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IN RE NEW YORK INVESTORS MUT. GROUP

July 3, 1957

In the Matter of NEW YORK INVESTORS MUTUAL GROUP, Inc., Bankrupt


The opinion of the court was delivered by: WEINFELD

The trustee of New York Investors Mutual Group, Inc., bankrupt (hereinafter sometimes referred to as landlord or lessor) seeks to review an order of the Referee in Bankruptcy which adjudged that the East Netherland Holding Co. (1) has a lease valid as against the trustee upon real property owned by the bankrupt; (2) is entitled to remain in possession of, and is not required to surrender, the premises until the value of the buildings thereon is actually paid or duly tendered to the said respondent; and (3) has a valid lien on the real property for the payment of the value of the buildings and it is not limited to filing a general claim therefor.

The East Netherland Holding Co. (hereinafter sometimes referred to either as respondent or tenant), while successful upon the merits in defeating the trustee's motion, cross-moves to review so much of the Referee's order which held that the Court of Bankruptcy had jurisdiction to determine by summary proceeding the issues posed by the trustee's motion.

 The facts are as follows:

 On October 5, 1955 when an involuntary petition in bankruptcy was filed against the bankrupt it was the fee owner of a plot of land located at 19th Street and Third Avenue New York City. The respondent, East Netherland Holding Co., was then in possession of the land and three buildings thereon under a 21-year ground lease which had been entered into in April, 1935, between the respective predecessors in interest of the bankrupt and the respondent and was due to expire on April 30, 1956 -- seven months after the filing of the petition in bankruptcy.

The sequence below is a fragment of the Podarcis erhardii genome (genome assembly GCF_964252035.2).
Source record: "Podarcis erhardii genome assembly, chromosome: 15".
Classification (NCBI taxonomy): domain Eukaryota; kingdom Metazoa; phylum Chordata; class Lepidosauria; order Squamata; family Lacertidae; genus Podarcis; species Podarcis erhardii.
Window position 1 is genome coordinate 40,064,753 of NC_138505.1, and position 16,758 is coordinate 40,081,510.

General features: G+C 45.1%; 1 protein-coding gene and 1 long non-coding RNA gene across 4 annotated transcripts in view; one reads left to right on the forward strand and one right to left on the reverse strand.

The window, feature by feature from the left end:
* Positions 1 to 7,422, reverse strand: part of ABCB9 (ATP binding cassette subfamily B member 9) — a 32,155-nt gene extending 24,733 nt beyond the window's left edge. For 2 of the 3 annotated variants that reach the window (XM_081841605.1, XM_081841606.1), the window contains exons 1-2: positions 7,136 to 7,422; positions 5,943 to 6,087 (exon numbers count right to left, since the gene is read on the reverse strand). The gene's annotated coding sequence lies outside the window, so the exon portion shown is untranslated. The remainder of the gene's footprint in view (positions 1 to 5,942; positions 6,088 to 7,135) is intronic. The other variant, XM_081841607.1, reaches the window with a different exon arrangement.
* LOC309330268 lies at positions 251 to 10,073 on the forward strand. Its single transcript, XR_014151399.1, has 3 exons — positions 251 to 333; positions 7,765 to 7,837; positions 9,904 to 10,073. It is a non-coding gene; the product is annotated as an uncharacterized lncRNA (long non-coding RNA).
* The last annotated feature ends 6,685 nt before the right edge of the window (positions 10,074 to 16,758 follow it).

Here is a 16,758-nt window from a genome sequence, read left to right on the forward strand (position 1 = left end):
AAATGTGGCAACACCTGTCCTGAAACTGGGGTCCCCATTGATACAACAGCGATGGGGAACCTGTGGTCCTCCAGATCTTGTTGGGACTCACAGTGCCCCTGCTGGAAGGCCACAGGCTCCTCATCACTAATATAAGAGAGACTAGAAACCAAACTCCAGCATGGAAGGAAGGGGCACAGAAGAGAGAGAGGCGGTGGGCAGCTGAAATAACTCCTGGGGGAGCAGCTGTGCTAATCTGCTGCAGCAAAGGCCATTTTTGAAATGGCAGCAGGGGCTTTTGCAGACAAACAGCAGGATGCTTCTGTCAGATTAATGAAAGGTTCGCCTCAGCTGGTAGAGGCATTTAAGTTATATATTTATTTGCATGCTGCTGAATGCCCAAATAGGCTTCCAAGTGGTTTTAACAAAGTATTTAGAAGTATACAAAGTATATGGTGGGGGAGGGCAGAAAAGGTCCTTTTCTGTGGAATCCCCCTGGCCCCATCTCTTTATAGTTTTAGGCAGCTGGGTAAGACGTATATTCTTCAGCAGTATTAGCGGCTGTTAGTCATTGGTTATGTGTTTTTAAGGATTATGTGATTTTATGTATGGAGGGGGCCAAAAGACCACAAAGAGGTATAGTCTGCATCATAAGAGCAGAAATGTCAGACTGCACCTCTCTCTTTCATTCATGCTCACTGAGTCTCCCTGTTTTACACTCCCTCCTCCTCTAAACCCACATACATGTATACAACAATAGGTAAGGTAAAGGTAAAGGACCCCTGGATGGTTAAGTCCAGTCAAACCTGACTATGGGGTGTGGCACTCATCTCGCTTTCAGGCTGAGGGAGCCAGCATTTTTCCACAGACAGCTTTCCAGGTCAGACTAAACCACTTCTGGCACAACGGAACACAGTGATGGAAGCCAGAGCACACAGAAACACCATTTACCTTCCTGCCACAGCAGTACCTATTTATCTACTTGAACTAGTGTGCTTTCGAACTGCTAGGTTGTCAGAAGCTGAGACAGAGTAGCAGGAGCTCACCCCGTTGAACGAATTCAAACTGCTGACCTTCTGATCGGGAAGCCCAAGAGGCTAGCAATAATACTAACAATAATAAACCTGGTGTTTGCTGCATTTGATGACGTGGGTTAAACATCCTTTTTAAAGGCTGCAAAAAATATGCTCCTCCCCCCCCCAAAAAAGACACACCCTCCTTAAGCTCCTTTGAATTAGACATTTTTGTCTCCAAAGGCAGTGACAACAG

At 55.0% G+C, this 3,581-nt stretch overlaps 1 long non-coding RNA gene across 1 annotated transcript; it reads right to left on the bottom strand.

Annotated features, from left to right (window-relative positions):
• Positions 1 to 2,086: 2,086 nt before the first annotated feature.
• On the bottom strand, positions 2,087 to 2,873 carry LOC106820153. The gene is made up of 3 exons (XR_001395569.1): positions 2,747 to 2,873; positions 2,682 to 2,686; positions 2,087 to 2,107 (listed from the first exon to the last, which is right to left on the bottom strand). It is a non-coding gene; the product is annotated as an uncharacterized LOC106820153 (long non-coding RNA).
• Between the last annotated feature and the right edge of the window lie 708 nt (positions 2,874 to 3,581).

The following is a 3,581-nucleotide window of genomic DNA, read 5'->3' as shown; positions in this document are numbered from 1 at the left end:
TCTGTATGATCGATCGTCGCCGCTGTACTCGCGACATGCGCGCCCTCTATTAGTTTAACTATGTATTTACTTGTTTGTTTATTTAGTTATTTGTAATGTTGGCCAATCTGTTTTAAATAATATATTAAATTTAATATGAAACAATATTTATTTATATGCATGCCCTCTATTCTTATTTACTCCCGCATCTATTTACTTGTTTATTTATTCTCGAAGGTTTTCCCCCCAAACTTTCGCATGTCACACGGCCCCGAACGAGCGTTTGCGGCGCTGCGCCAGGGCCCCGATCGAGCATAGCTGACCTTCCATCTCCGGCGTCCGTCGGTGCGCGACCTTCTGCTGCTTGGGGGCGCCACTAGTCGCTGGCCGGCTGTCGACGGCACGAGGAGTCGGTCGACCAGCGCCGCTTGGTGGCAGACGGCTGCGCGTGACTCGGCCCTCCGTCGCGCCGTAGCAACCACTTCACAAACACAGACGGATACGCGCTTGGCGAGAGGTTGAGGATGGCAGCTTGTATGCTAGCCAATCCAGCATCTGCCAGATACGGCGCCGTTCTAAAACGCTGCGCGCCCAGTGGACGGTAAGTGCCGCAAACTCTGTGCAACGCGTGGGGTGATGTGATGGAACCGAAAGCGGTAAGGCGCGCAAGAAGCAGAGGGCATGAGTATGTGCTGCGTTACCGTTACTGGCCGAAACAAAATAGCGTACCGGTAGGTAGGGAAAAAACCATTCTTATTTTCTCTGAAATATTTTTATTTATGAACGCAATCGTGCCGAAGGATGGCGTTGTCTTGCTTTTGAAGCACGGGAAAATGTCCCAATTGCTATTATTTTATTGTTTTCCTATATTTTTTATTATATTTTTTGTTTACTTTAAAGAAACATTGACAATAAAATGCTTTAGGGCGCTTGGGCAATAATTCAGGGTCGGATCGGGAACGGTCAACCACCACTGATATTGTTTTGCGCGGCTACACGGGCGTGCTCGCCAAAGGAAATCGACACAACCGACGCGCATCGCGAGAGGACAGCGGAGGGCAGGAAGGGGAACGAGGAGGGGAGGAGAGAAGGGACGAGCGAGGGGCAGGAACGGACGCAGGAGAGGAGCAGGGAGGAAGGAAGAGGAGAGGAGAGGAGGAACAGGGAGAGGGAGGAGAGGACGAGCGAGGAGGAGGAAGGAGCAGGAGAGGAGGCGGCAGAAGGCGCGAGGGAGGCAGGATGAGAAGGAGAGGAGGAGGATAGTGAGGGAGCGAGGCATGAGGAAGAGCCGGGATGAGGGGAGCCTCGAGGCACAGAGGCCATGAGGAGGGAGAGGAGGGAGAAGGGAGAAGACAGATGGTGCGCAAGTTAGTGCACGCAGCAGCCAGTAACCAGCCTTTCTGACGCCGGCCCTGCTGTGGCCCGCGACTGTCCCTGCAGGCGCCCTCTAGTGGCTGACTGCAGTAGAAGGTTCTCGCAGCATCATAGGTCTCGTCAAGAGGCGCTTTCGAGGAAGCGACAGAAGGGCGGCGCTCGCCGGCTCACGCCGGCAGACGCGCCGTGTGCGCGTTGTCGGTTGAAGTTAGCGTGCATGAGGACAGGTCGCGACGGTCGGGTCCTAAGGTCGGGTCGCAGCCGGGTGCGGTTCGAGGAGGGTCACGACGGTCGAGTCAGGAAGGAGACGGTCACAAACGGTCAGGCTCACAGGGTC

The lease contained a provision under which the landlord (and its successors or assigns) had the choice either to grant a renewal for a further term of 21 years or to pay to the lessee the value of the buildings. It also provided that if the landlord should refuse to grant a renewal, the lessee (including its successors or assigns) 'shall not be compelled to surrender the premises until such payment be made or tendered'. The tenant covenanted that in the event the landlord decides to pay the value of the buildings and 'shall actually make such payment or tender the same' then it would deliver up the buildings unto the possession of the landlord, without delay. The lease contains no provision regarding bankruptcy, or the consequences of an adjudication, of either the lessor or lessee as a bankrupt.

 The trustee on December 5, 1955, notified the respondent that he elected to 'reject' the 1935 lease. The respondent thereupon demanded that the trustee pay the value of the three buildings to be determined by arbitrators as set forth in the lease and asserted a right to remain in possession until that sum was determined and paid to it. The respondent designated its appraiser and arbitrator.

 The trustee refused to make payment and failed to designate an arbitrator. Instead he brought the present proceeding before the Referee. His petition in effect asserted that the lessee's refusal to surrender possession of the premises until it received payment for the buildings constituted a cloud on the trustee's right, title and interest in the property, and prayed that the property be sold free of any asserted lien and right of possession. Essentially the trustee's position was and is that the lessee is an unsecured creditor with respect to the claimed value of the buildings.